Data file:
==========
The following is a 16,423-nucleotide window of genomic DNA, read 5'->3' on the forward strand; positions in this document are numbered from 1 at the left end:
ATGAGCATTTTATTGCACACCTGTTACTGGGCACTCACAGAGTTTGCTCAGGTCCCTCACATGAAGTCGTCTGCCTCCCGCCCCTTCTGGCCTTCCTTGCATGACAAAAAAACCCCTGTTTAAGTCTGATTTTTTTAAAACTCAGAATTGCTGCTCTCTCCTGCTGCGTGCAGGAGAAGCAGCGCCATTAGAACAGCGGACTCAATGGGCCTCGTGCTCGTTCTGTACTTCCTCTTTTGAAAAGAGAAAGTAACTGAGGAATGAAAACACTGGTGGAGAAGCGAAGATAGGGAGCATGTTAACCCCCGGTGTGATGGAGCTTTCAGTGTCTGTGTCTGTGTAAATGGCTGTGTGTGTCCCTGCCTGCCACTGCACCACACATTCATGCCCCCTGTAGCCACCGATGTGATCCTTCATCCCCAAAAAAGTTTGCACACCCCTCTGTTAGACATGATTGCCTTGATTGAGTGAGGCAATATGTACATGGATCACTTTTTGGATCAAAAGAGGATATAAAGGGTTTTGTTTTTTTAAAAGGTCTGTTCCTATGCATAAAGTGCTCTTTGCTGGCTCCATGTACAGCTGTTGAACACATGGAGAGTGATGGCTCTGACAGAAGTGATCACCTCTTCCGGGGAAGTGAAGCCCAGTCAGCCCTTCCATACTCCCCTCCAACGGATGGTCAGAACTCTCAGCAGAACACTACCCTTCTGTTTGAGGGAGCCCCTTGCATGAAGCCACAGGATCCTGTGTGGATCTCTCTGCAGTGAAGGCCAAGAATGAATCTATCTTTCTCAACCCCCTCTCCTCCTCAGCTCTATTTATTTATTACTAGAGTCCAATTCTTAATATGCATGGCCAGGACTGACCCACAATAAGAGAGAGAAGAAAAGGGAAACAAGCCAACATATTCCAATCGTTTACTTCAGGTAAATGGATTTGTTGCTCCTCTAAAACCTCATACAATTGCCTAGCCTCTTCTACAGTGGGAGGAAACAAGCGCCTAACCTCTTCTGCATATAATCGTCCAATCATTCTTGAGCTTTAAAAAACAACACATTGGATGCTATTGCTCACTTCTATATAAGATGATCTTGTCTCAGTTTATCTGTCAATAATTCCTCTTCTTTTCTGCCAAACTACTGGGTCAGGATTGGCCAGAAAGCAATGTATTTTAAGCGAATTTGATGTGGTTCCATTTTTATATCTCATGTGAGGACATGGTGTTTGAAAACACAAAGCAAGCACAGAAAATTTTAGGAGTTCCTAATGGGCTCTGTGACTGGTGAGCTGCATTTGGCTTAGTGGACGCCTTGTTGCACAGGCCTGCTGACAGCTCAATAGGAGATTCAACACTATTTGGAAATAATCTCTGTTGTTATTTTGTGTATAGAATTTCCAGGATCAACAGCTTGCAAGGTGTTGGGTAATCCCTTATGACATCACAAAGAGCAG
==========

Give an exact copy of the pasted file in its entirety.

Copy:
The following is a 16,423-nucleotide window of genomic DNA, read 5'->3' on the forward strand; positions in this document are numbered from 1 at the left end:
ATGAGCATTTTATTGCACACCTGTTACTGGGCACTCACAGAGTTTGCTCAGGTCCCTCACATGAAGTCGTCTGCCTCCCGCCCCTTCTGGCCTTCCTTGCATGACAAAAAAACCCCTGTTTAAGTCTGATTTTTTTAAAACTCAGAATTGCTGCTCTCTCCTGCTGCGTGCAGGAGAAGCAGCGCCATTAGAACAGCGGACTCAATGGGCCTCGTGCTCGTTCTGTACTTCCTCTTTTGAAAAGAGAAAGTAACTGAGGAATGAAAACACTGGTGGAGAAGCGAAGATAGGGAGCATGTTAACCCCCGGTGTGATGGAGCTTTCAGTGTCTGTGTCTGTGTAAATGGCTGTGTGTGTCCCTGCCTGCCACTGCACCACACATTCATGCCCCCTGTAGCCACCGATGTGATCCTTCATCCCCAAAAAAGTTTGCACACCCCTCTGTTAGACATGATTGCCTTGATTGAGTGAGGCAATATGTACATGGATCACTTTTTGGATCAAAAGAGGATATAAAGGGTTTTGTTTTTTTAAAAGGTCTGTTCCTATGCATAAAGTGCTCTTTGCTGGCTCCATGTACAGCTGTTGAACACATGGAGAGTGATGGCTCTGACAGAAGTGATCACCTCTTCCGGGGAAGTGAAGCCCAGTCAGCCCTTCCATACTCCCCTCCAACGGATGGTCAGAACTCTCAGCAGAACACTACCCTTCTGTTTGAGGGAGCCCCTTGCATGAAGCCACAGGATCCTGTGTGGATCTCTCTGCAGTGAAGGCCAAGAATGAATCTATCTTTCTCAACCCCCTCTCCTCCTCAGCTCTATTTATTTATTACTAGAGTCCAATTCTTAATATGCATGGCCAGGACTGACCCACAATAAGAGAGAGAAGAAAAGGGAAACAAGCCAACATATTCCAATCGTTTACTTCAGGTAAATGGATTTGTTGCTCCTCTAAAACCTCATACAATTGCCTAGCCTCTTCTACAGTGGGAGGAAACAAGCGCCTAACCTCTTCTGCATATAATCGTCCAATCATTCTTGAGCTTTAAAAAACAACACATTGGATGCTATTGCTCACTTCTATATAAGATGATCTTGTCTCAGTTTATCTGTCAATAATTCCTCTTCTTTTCTGCCAAACTACTGGGTCAGGATTGGCCAGAAAGCAATGTATTTTAAGCGAATTTGATGTGGTTCCATTTTTATATCTCATGTGAGGACATGGTGTTTGAAAACACAAAGCAAGCACAGAAAATTTTAGGAGTTCCTAATGGGCTCTGTGACTGGTGAGCTGCATTTGGCTTAGTGGACGCCTTGTTGCACAGGCCTGCTGACAGCTCAATAGGAGATTCAACACTATTTGGAAATAATCTCTGTTGTTATTTTGTGTATAGAATTTCCAGGATCAACAGCTTGCAAGGTGTTGGGTAATCCCTTATGACATCACAAAGAGCAG